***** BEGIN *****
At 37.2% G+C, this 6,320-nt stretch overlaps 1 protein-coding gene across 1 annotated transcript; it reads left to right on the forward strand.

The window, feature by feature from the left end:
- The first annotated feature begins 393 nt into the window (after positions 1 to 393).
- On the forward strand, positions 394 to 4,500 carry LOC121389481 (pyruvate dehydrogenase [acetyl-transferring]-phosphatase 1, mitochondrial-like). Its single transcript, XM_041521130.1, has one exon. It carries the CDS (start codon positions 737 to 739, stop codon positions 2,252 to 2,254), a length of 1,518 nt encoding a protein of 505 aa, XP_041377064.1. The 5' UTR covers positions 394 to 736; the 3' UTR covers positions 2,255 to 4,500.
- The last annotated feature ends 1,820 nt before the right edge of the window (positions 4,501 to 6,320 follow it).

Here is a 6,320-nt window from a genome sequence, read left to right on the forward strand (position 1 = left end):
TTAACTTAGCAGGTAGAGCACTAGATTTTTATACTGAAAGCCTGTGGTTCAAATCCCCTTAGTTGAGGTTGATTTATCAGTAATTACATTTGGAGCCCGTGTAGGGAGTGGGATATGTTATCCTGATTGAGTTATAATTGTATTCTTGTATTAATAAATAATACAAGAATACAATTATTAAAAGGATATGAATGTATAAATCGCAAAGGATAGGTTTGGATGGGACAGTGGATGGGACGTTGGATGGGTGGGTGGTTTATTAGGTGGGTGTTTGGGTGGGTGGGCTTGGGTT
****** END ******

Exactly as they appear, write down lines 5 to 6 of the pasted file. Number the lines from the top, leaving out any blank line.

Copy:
- The last annotated feature ends 1,820 nt before the right edge of the window (positions 4,501 to 6,320 follow it).

Here is a 6,320-nt window from a genome sequence, read left to right on the forward strand (position 1 = left end):